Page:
A report states one of the biggest issues facing oceanic whitetip sharks is the bycatch or the unintentional catch

A 2020 stock assessment of the Western and Central Pacific Ocean (WCPO) said that status sharks “are of concern” as they are in danger of being overfished.

The Pacific Community assessment said that while the key tuna stocks in the WCPO are found to be in a healthy condition, some of the bycatch caught in the region such as sharks are in dire condition. 

One of the biggest issues facing sharks is the bycatch or the unintentional catch of the species.

“The status of silky and oceanic whitetip sharks is of concern as assessments have shown that these stocks are subject to overfishing and, in the case of oceanic whitetip, severely overfished,” the report stated.

Shark tourism can generate economic value in the region. In Palau, the healthy population of shark is one of the nation’s tourism draw.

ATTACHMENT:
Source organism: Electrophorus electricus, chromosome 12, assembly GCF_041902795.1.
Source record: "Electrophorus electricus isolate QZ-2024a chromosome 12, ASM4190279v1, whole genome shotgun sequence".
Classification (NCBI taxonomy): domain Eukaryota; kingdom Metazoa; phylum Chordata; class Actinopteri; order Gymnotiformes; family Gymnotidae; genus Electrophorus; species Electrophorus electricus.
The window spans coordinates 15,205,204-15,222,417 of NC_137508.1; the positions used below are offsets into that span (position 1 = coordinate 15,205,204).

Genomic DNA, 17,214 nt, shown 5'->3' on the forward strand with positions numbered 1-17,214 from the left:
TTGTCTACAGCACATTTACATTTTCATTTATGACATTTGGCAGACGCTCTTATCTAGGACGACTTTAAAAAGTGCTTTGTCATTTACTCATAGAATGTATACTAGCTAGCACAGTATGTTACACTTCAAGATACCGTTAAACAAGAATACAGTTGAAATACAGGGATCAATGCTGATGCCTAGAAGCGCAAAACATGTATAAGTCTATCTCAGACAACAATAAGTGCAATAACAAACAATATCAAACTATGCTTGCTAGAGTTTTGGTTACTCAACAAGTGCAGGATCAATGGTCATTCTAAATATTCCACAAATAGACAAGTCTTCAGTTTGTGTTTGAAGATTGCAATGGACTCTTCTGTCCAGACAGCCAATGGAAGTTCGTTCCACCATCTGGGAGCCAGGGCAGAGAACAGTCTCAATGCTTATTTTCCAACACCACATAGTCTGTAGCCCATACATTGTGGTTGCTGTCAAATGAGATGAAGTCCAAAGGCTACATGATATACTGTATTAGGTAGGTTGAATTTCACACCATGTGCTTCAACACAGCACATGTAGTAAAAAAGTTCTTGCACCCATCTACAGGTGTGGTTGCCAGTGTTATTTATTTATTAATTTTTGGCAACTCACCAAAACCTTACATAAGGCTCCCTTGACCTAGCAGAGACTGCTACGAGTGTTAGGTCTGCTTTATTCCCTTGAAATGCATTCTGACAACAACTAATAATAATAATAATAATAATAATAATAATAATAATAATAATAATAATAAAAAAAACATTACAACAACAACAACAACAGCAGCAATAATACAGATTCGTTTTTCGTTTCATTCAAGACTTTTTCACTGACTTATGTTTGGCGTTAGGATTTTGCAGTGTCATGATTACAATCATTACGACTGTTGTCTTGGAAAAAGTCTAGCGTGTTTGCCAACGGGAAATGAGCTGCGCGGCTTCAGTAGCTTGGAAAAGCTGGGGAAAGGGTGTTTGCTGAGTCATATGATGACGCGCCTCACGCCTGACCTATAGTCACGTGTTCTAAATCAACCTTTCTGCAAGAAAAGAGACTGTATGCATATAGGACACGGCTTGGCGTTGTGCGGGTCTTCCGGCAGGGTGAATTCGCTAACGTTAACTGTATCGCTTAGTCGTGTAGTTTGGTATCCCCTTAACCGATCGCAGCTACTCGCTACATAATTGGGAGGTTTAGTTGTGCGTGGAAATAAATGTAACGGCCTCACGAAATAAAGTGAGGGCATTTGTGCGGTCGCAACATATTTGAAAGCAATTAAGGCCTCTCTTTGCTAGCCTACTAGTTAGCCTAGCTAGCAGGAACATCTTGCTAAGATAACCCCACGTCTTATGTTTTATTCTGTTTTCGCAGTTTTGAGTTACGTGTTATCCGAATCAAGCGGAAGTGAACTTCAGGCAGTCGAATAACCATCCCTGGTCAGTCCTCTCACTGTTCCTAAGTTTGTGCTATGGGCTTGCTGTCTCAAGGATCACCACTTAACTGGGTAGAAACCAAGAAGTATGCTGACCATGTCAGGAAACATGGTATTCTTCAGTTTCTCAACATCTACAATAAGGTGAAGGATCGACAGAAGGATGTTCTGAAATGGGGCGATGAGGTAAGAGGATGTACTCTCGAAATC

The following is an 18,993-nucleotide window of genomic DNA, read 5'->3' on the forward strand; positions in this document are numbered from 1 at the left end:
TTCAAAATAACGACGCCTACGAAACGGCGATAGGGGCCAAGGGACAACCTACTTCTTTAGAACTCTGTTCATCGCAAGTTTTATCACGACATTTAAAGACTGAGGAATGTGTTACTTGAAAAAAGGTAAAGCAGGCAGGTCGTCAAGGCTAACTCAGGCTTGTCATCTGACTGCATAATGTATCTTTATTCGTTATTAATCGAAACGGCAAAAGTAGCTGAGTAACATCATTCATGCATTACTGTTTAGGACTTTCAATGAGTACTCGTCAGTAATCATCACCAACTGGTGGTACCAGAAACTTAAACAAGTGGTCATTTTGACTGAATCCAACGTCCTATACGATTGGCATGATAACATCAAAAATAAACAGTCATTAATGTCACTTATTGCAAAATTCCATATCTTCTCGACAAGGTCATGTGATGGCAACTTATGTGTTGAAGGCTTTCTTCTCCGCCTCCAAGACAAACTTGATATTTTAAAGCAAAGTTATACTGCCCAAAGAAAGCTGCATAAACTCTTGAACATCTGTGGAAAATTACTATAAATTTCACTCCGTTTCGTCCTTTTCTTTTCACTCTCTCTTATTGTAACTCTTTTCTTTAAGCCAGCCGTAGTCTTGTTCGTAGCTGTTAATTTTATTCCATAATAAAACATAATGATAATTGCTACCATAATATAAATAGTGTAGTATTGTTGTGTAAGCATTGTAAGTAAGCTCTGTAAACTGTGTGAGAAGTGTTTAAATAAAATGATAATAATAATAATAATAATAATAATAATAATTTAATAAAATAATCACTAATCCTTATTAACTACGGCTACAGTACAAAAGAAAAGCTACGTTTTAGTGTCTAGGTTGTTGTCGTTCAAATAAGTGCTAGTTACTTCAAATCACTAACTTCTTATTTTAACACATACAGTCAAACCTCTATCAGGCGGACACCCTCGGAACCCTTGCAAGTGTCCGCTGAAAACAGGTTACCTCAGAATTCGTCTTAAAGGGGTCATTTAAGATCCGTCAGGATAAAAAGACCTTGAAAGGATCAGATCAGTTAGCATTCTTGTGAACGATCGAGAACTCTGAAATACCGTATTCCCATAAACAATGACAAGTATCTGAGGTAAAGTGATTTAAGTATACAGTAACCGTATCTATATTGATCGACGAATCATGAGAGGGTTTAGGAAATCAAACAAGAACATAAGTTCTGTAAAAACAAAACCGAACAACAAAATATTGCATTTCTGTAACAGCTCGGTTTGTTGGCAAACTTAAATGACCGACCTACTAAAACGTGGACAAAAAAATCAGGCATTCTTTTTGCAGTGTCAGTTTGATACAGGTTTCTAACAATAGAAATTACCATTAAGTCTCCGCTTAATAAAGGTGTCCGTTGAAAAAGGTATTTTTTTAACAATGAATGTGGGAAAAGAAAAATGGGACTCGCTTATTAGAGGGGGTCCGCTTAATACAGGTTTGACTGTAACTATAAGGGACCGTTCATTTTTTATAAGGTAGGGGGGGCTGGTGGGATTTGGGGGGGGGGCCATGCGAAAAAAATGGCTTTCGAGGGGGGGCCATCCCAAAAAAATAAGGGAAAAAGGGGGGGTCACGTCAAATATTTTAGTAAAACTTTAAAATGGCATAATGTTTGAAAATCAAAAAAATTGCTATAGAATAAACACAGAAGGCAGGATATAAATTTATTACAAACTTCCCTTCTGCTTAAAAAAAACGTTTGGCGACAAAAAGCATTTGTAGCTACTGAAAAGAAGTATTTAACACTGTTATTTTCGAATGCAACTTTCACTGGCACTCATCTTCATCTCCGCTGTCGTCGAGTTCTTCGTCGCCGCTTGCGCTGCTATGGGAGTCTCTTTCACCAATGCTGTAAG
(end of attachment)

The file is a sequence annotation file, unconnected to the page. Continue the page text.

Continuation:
While a Western and Central Pacific Fisheries Commission (WCPFC) ban on the use of either shark lines or wire traces in longline sets has been in place, there is still a push for large-scale tuna vessels to avoid shark bycatch.

According to PEW, oceanic whitetip, was once one of the most abundant open-ocean sharks, but is now globally threatened by longline fishing activity and classified as critically endangered by the International Union for Conservation of Nature. 

“Its status is particularly dire in the western and central Pacific, with less than five percent of the population remaining and existing conservation measures insufficient to prevent further declines,” PEW said in an earlier statement.

Paul Hamer, Pacific Community’s   Principal Fisheries Scientist said that sharks play an important role in the ecosystem. 

He said that, unlike tuna, sharks have a very low rate of reproduction and are vulnerable to fishing pressure. 

“Sharks have a lot of influence on what happens throughout the whole of the ocean and ecosystem, and if you take those top predators out, it has cascading effects over the whole ecosystem. So to maintain that balance, you need those predators,” Hamer said.

This story was originally published at Island Times on 17 December 2021, reposted via PACNEWS.

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